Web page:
- HB 4035 – Legislation that allows regulation of dangerous behavior of dogs without reference to breed. The League is neutral on this bill following significant negotiations to achieve the current compromise language and the bill was reported from Senate committee earlier this week.
- HB 6448 & 6467 – These bills provide amendments to the recently enacted COVID employment protections that were passed earlier this fall by expanding the types of critical infrastructure workers exempt from the new law’s 14 day quarantine requirements. The League testified in support of both HB 6448 and HB 6467 in the House Judiciary Committee along with officials from the cities of Oak Park and St. Clair Shores, while also stressing the importance of incorporating all critical municipal services, like water and wastewater, in the exemption from the quarantine requirements. Both bills passed House Judiciary Committee and await action on the House floor.
- SB 234 – This proposal would allow Police Academy enrollees to be held accountable for tuition support from a municipality if they do not end up working for that community. The League supports this proposal and it was reported from committee earlier this week.
- SB 714 – Bill provides for the erection of certain emergency structures to prevent shoreline erosion. Following a number of months of workgroup negotiations with EGLE, the League supported the version that was reported by the House committee this week. The compromise proposal will streamline the application and processing timeline and allow for coordinated application processing with the Army Corps of Engineers.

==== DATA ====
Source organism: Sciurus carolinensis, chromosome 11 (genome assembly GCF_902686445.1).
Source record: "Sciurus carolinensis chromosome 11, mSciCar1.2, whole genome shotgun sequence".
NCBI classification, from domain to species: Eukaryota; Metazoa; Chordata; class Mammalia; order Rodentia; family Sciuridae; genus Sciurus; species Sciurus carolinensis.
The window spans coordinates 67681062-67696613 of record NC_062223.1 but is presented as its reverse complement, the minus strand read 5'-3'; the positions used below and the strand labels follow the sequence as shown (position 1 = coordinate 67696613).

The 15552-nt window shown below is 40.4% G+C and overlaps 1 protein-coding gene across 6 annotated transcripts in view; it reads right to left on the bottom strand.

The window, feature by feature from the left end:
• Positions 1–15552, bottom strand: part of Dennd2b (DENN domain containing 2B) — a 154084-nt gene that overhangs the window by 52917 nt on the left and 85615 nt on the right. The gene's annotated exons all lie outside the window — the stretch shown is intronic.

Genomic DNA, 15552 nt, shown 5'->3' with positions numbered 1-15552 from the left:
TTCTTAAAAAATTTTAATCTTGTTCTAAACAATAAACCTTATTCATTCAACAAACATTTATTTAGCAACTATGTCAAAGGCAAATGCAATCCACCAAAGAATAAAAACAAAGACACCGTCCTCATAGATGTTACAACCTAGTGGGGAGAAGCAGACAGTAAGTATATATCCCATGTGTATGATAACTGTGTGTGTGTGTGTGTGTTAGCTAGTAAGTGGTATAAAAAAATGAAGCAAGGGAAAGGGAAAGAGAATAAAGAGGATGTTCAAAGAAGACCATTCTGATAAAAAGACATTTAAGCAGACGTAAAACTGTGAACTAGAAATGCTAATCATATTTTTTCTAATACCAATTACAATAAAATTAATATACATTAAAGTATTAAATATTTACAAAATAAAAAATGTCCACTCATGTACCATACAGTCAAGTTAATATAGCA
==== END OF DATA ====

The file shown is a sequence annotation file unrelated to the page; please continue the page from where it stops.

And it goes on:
- HB 4733 Speed Limits – This bill would further clarify local government’s ability to adjust speed limit below the 85th percentile speed when we are able to demonstrate a situation with hazards to public safety through an engineering and safety study. This bill was voted out of House Ways and Means Committee this week with the League’s support.
- SB 1215–1218 Movable Bridges – The League and Bay City officials testified in support of a package of bills in Senate Economic and Small Business Development Committee this week that would help Bay City address the replacement of two city-owned movable bridges. Due to the unique nature of these bridges and the extraordinarily high cost of replacement, legislation was needed that would allow for Bay City to enter into a public-private partnership that will provide for the replacement of both bridges and free up substantial city resources that can be invested in other infrastructure projects. This package received bipartisan support this week as it moved unanimously out of the Senate.
- HB 5762 – Provides for waste water or drinking water energy performance contracting projects to be funded by the state revolving loan fund. The League supported this legislation based on the added flexibility to this program that will continue to increase opportunities for funding for municipalities. The bill was reported from House committee earlier this week and awaits final floor action.
Many of the bills outlined above will likely see continuing action next week. League members are encouraged to connect with their legislators on these issues. Please reach to anyone of the State & Federal Affairs team if you have questions on these or any other bills. Thank you for your support!
Chris Hackbarth is the League’s director of state & federal affairs. He can be reached at 517-908-0304 and [email protected].